Oil & Gas firms’ abysmal share performance reminds Nigeria of pending reforms
…as sector is worst performer on NSE
Oil is liquid gold, but not for investors on the Nigerian Stock Exchange who have dumped shares of listed oil companies the most amid a rout in the market in dire need of reforms.
Confronted with myriads of challenges ranging from weak corporate governance to government over-regulation, the sector has seen investor appetite weakened; Oil and Gas firms have returned 34 percent loss to shareholders since January, the worst among five sectors tracked by BusinessDay.
To put in context, on the average, a million naira invested in Oil and Gas stocks in January would have resulted in a capital loss eroding initial investment to about N747, 000 as on Monday.
The equity market year-long has returned 12.42 percent losses to investors, making it one of the worst performers globally. Industrial goods sector is the lone sector that outperformed the market albeit with a 9.84 percent loss.
Not until the fiscal authorities come up with market-driven reforms such as the implementation of Petroleum Industry Governance Bill (PIGB), removal of subsidies on petroleum resources, revamp of local refineries and adoption of flexible exchange rate system, the equity market might not see any significant upside in medium to long-term, experts say.
The industry continues to suffer over the non-implementation of PIGB which is meant to establish a framework for the creation of commercially-oriented and profit-driven entities, to ensure value addition and internalization of petroleum industry through the creation of effective and efficient governing institutions with clear and separate roles for the industry.
Industry stakeholders have raised eyebrows over government’s huge spending to subsidize premium motor spirit (PMS) otherwise known as petrol, which is gulping billions of naira and also squeezing the fiscal position of Africa’s top crude producer.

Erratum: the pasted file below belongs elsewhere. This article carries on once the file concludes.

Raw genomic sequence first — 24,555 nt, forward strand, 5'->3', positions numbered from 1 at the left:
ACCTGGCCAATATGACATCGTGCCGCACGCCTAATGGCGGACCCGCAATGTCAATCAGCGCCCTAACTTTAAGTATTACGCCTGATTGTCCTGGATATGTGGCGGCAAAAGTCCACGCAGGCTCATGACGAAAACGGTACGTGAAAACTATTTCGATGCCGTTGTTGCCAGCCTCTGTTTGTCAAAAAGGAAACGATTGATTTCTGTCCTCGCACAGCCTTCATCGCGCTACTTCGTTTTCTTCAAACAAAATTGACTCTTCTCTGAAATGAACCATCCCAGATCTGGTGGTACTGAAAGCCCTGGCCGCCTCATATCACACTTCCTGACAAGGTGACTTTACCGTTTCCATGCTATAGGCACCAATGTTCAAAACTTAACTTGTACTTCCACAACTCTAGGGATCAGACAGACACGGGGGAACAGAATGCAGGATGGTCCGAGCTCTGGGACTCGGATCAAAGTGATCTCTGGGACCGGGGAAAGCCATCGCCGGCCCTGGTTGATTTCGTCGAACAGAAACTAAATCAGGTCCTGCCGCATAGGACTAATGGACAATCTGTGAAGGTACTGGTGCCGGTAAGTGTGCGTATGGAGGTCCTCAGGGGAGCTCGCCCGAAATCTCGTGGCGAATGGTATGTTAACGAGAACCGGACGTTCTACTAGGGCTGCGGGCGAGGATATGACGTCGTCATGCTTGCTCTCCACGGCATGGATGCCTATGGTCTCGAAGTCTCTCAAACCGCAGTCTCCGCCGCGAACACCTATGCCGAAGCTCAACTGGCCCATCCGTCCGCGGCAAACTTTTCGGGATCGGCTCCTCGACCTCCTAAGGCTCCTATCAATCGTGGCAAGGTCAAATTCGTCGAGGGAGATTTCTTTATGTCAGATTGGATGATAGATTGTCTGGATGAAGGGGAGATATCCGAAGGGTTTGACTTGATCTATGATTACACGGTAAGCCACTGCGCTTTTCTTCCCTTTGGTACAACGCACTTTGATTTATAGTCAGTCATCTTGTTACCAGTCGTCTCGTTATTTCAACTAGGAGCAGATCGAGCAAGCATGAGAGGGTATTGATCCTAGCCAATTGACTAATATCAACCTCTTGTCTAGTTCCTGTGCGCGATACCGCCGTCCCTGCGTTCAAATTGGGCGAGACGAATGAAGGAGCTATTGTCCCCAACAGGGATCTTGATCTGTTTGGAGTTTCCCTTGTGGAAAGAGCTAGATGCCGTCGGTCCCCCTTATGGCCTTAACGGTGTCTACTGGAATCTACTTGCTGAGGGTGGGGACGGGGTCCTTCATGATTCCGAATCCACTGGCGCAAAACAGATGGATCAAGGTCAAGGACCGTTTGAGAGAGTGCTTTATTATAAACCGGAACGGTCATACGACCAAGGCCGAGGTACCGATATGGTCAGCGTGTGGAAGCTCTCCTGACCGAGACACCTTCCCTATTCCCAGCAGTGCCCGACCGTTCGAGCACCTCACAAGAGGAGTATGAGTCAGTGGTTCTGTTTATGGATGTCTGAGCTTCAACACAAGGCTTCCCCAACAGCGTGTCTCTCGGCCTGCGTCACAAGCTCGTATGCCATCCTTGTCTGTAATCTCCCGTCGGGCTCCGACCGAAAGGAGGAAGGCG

Nigeria’s petrol at N145 regulated price is the cheapest in the West African region, making it unprofitable for marketers to import the commodity as the real market price is way above the official price.
Figures from the Nigerian National Petroleum Corporation (NNPC) revealed that the Federal Government spent N650.2 billion to subsidize petrol between April 2018 and February 2019. But the sum would have benefited the economy more if channeled towards developing key infrastructures to stimulate growth.
Players in the industry experienced an awful mid-year period as profitability weakened in the six months through June 2019. Total Nigeria, the country’s fourth-largest oil firm on the exchange, saw profit plunged 98 percent to N130 million, following N5.67 billion recorded half-year 2018.
Oando’s half-year 2019 net income pared 8.5 percent to 7.2 billion from N8.5 billion last year. Mobil saw profit plunged 23 percent to N4.2 billion in the review period, from N5.4 billion a year earlier.
On the flip-side, Forte oil recorded a surge in net income to N5.5 billion mid-year 2019, from N367 million, thanks to a huge increase in its finance income. Also, Seplat, an upstream player, saw profit ballooned to N37.5 billion in the review period, from N14.8 billion last year, due to a significant cut in finance cost.
Compounding woes, the inability of Nigeria to refine adequate petroleum products locally to meet domestic demand continues to expose downstream players to foreign exchange shocks, especially for petroleum independent marketers.
Given the country’s lack of capacity to refine its crude and pending the completion of Dangote Refinery, Nigeria would continue to rely on crude for oil swap deal at least in the next three years.
Mele Kyari, managing director of state-owned NNPC, said Nigeria would make efforts to revamp its dysfunctional refineries and support others to boost the country’s domestic refining capacity.
“Ultimately, by 2023 we should be a net exporter of petroleum products, assuming we’re able to get Dangote refinery at full capacity and we’re able to fix our refineries,” Kyari said recently.
Total traded flat at N100/share Monday, bringing its year-loss to some 51 percent, while Seplat remained flat at N397.7/share, about N38 percent less than it opened for the year. Mobil and Oando have seen share price erode by some 15 percent and 21 percent respectively since January.
SEGUN ADAMS & ISRAEL ODUBOLA